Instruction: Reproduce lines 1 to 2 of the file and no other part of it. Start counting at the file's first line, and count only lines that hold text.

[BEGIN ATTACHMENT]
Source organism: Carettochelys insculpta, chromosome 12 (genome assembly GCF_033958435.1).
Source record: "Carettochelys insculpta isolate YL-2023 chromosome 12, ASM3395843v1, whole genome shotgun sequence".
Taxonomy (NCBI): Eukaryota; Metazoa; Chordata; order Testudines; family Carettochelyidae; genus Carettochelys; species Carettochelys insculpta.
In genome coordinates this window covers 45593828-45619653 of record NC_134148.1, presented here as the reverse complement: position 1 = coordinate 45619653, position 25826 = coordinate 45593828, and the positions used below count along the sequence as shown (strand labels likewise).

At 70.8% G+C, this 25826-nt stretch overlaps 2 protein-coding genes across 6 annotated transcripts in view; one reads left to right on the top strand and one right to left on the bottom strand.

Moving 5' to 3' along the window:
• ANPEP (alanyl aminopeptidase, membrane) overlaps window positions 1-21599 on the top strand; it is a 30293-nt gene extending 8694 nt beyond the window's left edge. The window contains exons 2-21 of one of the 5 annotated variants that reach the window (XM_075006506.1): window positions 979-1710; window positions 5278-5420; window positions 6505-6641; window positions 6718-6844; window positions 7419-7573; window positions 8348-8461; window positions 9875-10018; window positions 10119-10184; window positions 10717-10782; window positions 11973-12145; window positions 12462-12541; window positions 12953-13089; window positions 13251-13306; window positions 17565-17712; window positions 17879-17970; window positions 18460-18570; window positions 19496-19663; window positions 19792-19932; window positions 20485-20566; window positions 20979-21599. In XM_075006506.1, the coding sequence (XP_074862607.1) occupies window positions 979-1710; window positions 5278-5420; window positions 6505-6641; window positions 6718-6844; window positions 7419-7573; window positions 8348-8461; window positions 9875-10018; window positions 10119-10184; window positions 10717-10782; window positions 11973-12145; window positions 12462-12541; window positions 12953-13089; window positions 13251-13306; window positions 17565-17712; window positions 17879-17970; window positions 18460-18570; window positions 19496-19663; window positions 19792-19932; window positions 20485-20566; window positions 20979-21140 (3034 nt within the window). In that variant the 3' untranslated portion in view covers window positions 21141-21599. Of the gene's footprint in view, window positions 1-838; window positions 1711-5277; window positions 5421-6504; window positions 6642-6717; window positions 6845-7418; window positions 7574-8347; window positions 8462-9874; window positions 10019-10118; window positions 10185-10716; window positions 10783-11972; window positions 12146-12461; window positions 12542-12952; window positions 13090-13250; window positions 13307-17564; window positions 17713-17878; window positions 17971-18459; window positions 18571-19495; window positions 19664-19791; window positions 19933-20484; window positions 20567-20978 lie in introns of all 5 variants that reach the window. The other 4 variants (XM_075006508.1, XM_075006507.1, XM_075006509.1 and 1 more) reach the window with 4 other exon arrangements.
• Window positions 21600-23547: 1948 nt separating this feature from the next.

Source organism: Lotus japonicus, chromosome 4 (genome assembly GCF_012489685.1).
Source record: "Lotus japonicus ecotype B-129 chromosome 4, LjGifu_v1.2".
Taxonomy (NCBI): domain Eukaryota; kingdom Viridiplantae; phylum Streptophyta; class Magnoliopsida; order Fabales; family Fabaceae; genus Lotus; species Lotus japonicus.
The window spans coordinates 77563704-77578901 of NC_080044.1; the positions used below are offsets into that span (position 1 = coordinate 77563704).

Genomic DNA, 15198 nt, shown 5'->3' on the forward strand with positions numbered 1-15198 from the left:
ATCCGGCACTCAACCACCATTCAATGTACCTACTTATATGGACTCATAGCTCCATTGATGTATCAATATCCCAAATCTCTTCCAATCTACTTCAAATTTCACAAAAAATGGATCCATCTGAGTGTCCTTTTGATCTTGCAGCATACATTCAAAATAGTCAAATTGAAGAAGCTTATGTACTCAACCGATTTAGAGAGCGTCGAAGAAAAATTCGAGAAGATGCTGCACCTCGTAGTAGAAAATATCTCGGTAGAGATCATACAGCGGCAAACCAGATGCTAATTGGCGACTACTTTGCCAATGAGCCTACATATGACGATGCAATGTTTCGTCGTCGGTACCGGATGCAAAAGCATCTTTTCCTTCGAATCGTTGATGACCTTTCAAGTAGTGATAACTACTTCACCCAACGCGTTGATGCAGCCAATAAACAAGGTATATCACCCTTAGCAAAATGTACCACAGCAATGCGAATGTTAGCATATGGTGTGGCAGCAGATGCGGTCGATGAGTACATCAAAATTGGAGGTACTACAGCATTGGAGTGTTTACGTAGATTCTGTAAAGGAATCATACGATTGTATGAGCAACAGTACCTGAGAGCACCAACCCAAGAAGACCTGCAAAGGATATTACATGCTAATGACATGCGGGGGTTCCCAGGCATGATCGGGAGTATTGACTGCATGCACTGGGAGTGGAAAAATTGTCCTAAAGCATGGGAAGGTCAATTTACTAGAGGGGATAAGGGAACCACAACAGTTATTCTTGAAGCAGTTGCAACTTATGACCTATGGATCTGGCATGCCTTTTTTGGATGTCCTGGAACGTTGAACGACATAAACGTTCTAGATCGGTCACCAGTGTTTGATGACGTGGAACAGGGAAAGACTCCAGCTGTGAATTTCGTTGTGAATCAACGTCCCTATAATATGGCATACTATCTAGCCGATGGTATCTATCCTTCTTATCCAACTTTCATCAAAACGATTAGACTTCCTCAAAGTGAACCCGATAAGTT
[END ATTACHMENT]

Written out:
Source organism: Carettochelys insculpta, chromosome 12 (genome assembly GCF_033958435.1).
Source record: "Carettochelys insculpta isolate YL-2023 chromosome 12, ASM3395843v1, whole genome shotgun sequence".